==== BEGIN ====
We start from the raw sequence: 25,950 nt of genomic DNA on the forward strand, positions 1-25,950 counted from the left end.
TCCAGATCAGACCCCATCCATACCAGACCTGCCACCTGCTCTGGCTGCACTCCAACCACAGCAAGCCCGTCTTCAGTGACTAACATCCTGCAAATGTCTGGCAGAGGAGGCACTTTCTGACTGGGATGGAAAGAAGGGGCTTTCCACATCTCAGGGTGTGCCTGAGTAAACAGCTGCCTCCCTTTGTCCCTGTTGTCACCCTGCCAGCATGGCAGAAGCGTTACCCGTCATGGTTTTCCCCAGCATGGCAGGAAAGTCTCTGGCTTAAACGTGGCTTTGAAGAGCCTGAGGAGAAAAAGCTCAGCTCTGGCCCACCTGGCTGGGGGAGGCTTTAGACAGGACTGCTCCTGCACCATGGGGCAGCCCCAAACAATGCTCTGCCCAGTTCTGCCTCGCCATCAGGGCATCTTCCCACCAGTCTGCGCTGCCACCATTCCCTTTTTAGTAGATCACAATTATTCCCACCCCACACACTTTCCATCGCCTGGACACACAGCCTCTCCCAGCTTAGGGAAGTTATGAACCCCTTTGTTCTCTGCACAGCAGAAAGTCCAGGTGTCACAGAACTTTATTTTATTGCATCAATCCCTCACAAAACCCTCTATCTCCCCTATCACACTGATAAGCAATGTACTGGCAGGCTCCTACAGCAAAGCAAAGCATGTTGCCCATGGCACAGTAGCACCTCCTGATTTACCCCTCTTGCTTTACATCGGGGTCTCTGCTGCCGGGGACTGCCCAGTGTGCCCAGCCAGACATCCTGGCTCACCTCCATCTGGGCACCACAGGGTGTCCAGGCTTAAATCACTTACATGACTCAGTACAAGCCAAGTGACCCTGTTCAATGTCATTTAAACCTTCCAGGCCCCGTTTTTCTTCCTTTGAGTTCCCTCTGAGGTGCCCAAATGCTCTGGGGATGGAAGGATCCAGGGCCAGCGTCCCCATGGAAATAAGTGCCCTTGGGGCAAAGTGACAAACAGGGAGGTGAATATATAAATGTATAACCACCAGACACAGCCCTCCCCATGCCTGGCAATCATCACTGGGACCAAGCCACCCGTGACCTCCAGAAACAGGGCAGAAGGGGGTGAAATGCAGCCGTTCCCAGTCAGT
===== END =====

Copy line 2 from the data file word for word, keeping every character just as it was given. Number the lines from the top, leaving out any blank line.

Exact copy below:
TCCAGATCAGACCCCATCCATACCAGACCTGCCACCTGCTCTGGCTGCACTCCAACCACAGCAAGCCCGTCTTCAGTGACTAACATCCTGCAAATGTCTGGCAGAGGAGGCACTTTCTGACTGGGATGGAAAGAAGGGGCTTTCCACATCTCAGGGTGTGCCTGAGTAAACAGCTGCCTCCCTTTGTCCCTGTTGTCACCCTGCCAGCATGGCAGAAGCGTTACCCGTCATGGTTTTCCCCAGCATGGCAGGAAAGTCTCTGGCTTAAACGTGGCTTTGAAGAGCCTGAGGAGAAAAAGCTCAGCTCTGGCCCACCTGGCTGGGGGAGGCTTTAGACAGGACTGCTCCTGCACCATGGGGCAGCCCCAAACAATGCTCTGCCCAGTTCTGCCTCGCCATCAGGGCATCTTCCCACCAGTCTGCGCTGCCACCATTCCCTTTTTAGTAGATCACAATTATTCCCACCCCACACACTTTCCATCGCCTGGACACACAGCCTCTCCCAGCTTAGGGAAGTTATGAACCCCTTTGTTCTCTGCACAGCAGAAAGTCCAGGTGTCACAGAACTTTATTTTATTGCATCAATCCCTCACAAAACCCTCTATCTCCCCTATCACACTGATAAGCAATGTACTGGCAGGCTCCTACAGCAAAGCAAAGCATGTTGCCCATGGCACAGTAGCACCTCCTGATTTACCCCTCTTGCTTTACATCGGGGTCTCTGCTGCCGGGGACTGCCCAGTGTGCCCAGCCAGACATCCTGGCTCACCTCCATCTGGGCACCACAGGGTGTCCAGGCTTAAATCACTTACATGACTCAGTACAAGCCAAGTGACCCTGTTCAATGTCATTTAAACCTTCCAGGCCCCGTTTTTCTTCCTTTGAGTTCCCTCTGAGGTGCCCAAATGCTCTGGGGATGGAAGGATCCAGGGCCAGCGTCCCCATGGAAATAAGTGCCCTTGGGGCAAAGTGACAAACAGGGAGGTGAATATATAAATGTATAACCACCAGACACAGCCCTCCCCATGCCTGGCAATCATCACTGGGACCAAGCCACCCGTGACCTCCAGAAACAGGGCAGAAGGGGGTGAAATGCAGCCGTTCCCAGTCAGT